Today’s packaging and labeling suppliers offer a myriad of security methods, from printed electronics to tamper-evident packaging. While the range of options can be overwhelming, the best path to the right solution begins with the adoption of simple — and often low-cost — measures like tamper-evident technologies. From there, manufacturers can extend into a mix of overt, covert or forensic features to create layers of protection.
Products with multiple security layers stand a stronger chance against counterfeiters. Incorporating overt, covert and forensic methods exponentially increases the complexity of counterfeiting.
Overt features, like hot or cold foil or holograms, are visible to the naked eye, and often are the lowest-cost option. They allow authentication without the need of a special tool. Overt features allow product handlers to quickly glance at a package and verify its authenticity. Covert features are hidden security measures that can be detected using low-cost tools, like scanners or fluorescent lights.
High-security forensic features are undetectable and can only be authenticated by specially equipped labs. For example, taggants are microscopic particles containing multiple color layers which translate to a numeric code. The only way to read the information on a taggant is with a custom reader. Because taggants do not alter the label or package’s appearance, they go undetected by counterfeiters. Taggants can be used throughout the supply chain to confirm authenticity, and products with forensic security are uniquely encoded and admissible in court. Such features have applications in high-stakes industries like pharmaceuticals, where counterfeit products are a matter of life and death.
Simple, tamper-evident verification solutions form an essential first step toward greater security as they allow consumers to instantly assess whether their products have been compromised. Such features include retro-reflective materials that verify authenticity and labels made with destructible substrates that easily fracture to indicate when a package has been previously opened.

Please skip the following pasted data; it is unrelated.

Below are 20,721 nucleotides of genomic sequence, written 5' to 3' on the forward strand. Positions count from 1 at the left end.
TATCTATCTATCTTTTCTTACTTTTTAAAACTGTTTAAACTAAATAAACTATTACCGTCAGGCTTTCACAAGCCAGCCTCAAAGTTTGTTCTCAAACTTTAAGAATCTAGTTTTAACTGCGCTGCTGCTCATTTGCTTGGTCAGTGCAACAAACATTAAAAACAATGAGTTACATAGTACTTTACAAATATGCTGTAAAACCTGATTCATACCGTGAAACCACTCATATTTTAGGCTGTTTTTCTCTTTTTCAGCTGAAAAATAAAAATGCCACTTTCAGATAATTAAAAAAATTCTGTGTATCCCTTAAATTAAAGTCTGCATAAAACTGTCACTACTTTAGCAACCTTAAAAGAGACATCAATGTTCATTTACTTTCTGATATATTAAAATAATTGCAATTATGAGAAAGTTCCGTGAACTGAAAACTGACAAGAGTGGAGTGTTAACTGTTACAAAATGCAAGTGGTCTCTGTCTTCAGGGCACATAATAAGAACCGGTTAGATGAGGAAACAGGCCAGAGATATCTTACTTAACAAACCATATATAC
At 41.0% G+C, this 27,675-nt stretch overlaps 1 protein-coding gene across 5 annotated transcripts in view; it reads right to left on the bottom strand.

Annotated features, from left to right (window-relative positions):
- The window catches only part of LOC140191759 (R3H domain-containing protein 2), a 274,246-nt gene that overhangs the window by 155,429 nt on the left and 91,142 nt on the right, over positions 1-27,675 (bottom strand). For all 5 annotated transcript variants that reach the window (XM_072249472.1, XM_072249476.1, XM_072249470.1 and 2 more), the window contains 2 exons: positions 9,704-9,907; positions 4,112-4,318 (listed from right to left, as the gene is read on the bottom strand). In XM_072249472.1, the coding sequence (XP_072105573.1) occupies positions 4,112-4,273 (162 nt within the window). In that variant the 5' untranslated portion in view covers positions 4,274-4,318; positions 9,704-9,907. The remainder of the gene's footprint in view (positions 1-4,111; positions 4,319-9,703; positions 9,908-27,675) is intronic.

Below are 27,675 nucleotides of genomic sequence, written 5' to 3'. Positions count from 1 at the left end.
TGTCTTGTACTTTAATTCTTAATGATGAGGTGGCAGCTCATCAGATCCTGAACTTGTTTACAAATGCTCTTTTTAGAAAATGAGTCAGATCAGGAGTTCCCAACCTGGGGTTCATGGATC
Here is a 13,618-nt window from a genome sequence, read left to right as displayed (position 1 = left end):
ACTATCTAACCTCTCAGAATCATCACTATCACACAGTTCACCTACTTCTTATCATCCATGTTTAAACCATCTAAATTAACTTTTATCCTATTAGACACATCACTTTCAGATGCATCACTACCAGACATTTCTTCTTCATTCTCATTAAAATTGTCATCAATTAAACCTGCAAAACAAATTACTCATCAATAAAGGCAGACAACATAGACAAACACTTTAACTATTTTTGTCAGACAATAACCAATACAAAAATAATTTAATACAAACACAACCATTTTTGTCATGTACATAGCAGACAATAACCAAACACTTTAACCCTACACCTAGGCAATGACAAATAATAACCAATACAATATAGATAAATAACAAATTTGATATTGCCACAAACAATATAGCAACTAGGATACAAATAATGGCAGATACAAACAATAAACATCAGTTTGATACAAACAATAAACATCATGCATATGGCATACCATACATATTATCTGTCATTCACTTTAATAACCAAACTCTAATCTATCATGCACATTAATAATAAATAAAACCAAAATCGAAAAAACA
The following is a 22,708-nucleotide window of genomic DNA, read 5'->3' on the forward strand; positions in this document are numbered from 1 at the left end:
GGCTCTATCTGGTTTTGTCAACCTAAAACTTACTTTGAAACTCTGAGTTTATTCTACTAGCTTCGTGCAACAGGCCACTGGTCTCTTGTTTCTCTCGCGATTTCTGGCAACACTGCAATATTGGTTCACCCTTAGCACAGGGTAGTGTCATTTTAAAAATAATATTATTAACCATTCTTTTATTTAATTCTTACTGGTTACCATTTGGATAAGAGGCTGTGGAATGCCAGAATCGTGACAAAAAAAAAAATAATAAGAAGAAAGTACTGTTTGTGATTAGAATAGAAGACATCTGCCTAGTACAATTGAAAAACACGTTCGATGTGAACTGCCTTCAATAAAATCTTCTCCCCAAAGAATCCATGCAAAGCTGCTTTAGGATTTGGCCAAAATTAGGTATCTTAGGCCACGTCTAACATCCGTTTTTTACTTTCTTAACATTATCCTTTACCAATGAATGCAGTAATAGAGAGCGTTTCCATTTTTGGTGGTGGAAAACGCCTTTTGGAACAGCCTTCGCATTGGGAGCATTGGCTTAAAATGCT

Following the tamper-evident layer, manufacturers can incorporate print-based security features like hot and cold foil printing as well as microtext or coding that is printed so small it cannot be seen without a magnifying glass. Microtext characters can be inserted into overt images, text and other design elements without consumers being aware of them. Microtext is very difficult to replicate or copy without using advanced detection equipment, so counterfeiters simply copy the visible elements and examiners can verify authenticity.
Ink-based security features offer another level of protection. Advances in printing technologies allow packaging engineers to incorporate color-shifting, penetrating, thermochromic, visible or invisible, UV fluorescent and pen- or rub-activated inks for additional forms of verification.
No matter how many security features brand owners manage to fit on a package, counterfeiters will eventually catch up. Not only is it important to combine and layer different defense measures, it is also critical to change those features often. Introducing new layers of protection and modifying existing features’ designs, barcodes and ink colors periodically allows packagers to both test out new security measures and preemptively stop any counterfeiters from replicating products.
To stay on the cutting edge of these technologies, brand owners should lean on their relationships with suppliers to stay abreast of advances in anti-counterfeiting technology and understand the latest solutions.
About the author: Stan Chess is Applications Engineer, RRD Label Solutions. RRD is a global provider of multichannel business communications services and marketing solutions. RRD offers labeling services that combine overt and covert security features to create unique anti-counterfeiting mechanisms, like custom-printed icons that can be read by an app for product verification. Solutions can also include special inks that can only be seen when rubbed with a special pen, and invisible fluorescent inks printed with an image that can only be read with a black light. Although security needs may vary from product to product, security features are essential, and every label should be designed from the beginning with security in mind. For more information, visit https://www.rrd.com/services/print/forms-labels.